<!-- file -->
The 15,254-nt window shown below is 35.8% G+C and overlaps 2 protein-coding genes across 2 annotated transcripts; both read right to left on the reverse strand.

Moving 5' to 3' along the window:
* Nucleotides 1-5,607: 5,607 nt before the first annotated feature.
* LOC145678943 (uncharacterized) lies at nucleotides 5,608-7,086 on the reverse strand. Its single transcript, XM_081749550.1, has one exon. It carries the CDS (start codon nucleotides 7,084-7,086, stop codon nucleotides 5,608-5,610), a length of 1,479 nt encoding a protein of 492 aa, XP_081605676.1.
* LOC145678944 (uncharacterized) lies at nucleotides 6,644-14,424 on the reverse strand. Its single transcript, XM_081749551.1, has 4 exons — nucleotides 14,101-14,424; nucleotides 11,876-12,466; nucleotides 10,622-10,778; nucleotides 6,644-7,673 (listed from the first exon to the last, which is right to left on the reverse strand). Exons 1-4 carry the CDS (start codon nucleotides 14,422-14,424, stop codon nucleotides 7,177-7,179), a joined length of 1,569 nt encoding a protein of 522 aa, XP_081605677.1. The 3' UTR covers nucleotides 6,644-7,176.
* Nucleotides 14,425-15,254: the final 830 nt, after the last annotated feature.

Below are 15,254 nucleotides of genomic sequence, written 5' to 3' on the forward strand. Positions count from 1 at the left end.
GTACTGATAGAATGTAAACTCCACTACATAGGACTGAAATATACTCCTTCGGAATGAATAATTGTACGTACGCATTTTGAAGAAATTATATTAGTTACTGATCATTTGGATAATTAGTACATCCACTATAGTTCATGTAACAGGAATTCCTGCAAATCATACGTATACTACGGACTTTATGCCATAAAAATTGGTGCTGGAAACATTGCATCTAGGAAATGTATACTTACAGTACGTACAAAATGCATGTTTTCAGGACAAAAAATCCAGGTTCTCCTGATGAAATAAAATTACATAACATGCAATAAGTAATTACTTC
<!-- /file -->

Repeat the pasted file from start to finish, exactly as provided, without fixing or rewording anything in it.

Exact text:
The 15,254-nt window shown below is 35.8% G+C and overlaps 2 protein-coding genes across 2 annotated transcripts; both read right to left on the reverse strand.

Moving 5' to 3' along the window:
* Nucleotides 1-5,607: 5,607 nt before the first annotated feature.
* LOC145678943 (uncharacterized) lies at nucleotides 5,608-7,086 on the reverse strand. Its single transcript, XM_081749550.1, has one exon. It carries the CDS (start codon nucleotides 7,084-7,086, stop codon nucleotides 5,608-5,610), a length of 1,479 nt encoding a protein of 492 aa, XP_081605676.1.
* LOC145678944 (uncharacterized) lies at nucleotides 6,644-14,424 on the reverse strand. Its single transcript, XM_081749551.1, has 4 exons — nucleotides 14,101-14,424; nucleotides 11,876-12,466; nucleotides 10,622-10,778; nucleotides 6,644-7,673 (listed from the first exon to the last, which is right to left on the reverse strand). Exons 1-4 carry the CDS (start codon nucleotides 14,422-14,424, stop codon nucleotides 7,177-7,179), a joined length of 1,569 nt encoding a protein of 522 aa, XP_081605677.1. The 3' UTR covers nucleotides 6,644-7,176.
* Nucleotides 14,425-15,254: the final 830 nt, after the last annotated feature.

Below are 15,254 nucleotides of genomic sequence, written 5' to 3' on the forward strand. Positions count from 1 at the left end.
GTACTGATAGAATGTAAACTCCACTACATAGGACTGAAATATACTCCTTCGGAATGAATAATTGTACGTACGCATTTTGAAGAAATTATATTAGTTACTGATCATTTGGATAATTAGTACATCCACTATAGTTCATGTAACAGGAATTCCTGCAAATCATACGTATACTACGGACTTTATGCCATAAAAATTGGTGCTGGAAACATTGCATCTAGGAAATGTATACTTACAGTACGTACAAAATGCATGTTTTCAGGACAAAAAATCCAGGTTCTCCTGATGAAATAAAATTACATAACATGCAATAAGTAATTACTTC